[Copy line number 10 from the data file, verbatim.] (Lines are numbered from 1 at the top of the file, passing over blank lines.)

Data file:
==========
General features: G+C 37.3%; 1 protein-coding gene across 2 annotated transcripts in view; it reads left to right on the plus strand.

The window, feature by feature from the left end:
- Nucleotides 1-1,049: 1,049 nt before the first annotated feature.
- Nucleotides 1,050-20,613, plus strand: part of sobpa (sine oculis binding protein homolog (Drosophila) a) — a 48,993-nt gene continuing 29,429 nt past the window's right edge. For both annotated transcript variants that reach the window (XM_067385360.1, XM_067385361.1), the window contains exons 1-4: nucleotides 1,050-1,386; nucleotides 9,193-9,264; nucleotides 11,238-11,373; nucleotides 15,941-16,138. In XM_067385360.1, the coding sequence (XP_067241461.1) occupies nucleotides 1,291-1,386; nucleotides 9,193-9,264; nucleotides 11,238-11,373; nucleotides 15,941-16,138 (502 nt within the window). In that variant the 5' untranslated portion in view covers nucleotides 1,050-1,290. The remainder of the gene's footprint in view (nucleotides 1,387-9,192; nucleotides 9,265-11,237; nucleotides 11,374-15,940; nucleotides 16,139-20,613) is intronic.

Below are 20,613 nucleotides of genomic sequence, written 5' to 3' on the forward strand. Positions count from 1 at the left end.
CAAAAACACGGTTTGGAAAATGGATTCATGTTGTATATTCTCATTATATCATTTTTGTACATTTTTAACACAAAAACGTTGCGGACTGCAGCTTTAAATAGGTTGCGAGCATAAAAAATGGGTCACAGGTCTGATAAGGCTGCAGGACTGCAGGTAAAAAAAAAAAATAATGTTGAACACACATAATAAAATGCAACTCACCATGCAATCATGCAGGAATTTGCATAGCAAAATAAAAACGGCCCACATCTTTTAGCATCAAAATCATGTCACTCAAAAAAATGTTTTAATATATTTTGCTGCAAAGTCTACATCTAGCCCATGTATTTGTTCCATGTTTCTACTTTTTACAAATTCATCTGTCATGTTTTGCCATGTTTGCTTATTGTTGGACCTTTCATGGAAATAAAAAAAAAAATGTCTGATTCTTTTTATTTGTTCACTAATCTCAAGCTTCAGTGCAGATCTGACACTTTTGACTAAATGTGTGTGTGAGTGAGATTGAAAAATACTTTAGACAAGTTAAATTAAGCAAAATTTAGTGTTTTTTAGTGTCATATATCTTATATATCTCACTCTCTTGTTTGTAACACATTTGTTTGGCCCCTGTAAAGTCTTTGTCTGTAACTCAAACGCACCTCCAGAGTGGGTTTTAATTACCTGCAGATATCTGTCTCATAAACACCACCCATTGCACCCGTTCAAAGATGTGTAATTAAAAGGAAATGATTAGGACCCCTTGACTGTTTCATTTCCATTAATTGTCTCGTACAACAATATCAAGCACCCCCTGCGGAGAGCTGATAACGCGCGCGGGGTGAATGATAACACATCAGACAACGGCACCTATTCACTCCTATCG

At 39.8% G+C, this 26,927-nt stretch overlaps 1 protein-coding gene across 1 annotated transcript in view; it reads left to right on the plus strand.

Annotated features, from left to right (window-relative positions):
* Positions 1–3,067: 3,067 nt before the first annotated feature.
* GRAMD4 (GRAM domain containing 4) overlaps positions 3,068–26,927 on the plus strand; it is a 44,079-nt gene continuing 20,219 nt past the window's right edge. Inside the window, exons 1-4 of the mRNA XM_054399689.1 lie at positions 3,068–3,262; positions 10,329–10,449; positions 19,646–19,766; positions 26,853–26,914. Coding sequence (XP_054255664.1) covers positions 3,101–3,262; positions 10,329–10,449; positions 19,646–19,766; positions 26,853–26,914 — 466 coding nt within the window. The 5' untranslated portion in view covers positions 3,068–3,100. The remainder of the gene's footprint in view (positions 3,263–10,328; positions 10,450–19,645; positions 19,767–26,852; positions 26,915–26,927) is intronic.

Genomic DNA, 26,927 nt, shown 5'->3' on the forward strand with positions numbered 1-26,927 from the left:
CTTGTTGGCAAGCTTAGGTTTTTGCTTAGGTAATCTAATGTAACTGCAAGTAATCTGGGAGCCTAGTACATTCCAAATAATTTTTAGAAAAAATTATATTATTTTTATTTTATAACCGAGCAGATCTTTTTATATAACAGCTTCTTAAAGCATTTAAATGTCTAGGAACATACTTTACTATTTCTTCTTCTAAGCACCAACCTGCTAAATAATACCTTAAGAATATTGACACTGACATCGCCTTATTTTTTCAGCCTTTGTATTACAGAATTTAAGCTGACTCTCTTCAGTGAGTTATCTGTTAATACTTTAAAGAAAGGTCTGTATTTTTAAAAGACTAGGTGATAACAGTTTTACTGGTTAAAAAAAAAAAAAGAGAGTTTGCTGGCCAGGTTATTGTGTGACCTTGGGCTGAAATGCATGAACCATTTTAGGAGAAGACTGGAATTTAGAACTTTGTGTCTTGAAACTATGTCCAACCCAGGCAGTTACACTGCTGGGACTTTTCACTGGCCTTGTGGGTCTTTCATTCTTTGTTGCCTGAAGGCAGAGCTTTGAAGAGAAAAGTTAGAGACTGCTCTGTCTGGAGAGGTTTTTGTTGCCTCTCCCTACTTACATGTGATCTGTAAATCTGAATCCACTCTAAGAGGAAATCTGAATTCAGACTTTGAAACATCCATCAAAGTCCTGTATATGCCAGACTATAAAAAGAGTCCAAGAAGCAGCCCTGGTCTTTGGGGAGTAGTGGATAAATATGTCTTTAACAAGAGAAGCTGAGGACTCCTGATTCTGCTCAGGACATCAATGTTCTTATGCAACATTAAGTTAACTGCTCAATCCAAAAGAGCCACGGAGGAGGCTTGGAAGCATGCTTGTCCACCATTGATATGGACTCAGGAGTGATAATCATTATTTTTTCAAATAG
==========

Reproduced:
* GRAMD4 (GRAM domain containing 4) overlaps positions 3,068–26,927 on the plus strand; it is a 44,079-nt gene continuing 20,219 nt past the window's right edge. Inside the window, exons 1-4 of the mRNA XM_054399689.1 lie at positions 3,068–3,262; positions 10,329–10,449; positions 19,646–19,766; positions 26,853–26,914. Coding sequence (XP_054255664.1) covers positions 3,101–3,262; positions 10,329–10,449; positions 19,646–19,766; positions 26,853–26,914 — 466 coding nt within the window. The 5' untranslated portion in view covers positions 3,068–3,100. The remainder of the gene's footprint in view (positions 3,263–10,328; positions 10,450–19,645; positions 19,767–26,852; positions 26,915–26,927) is intronic.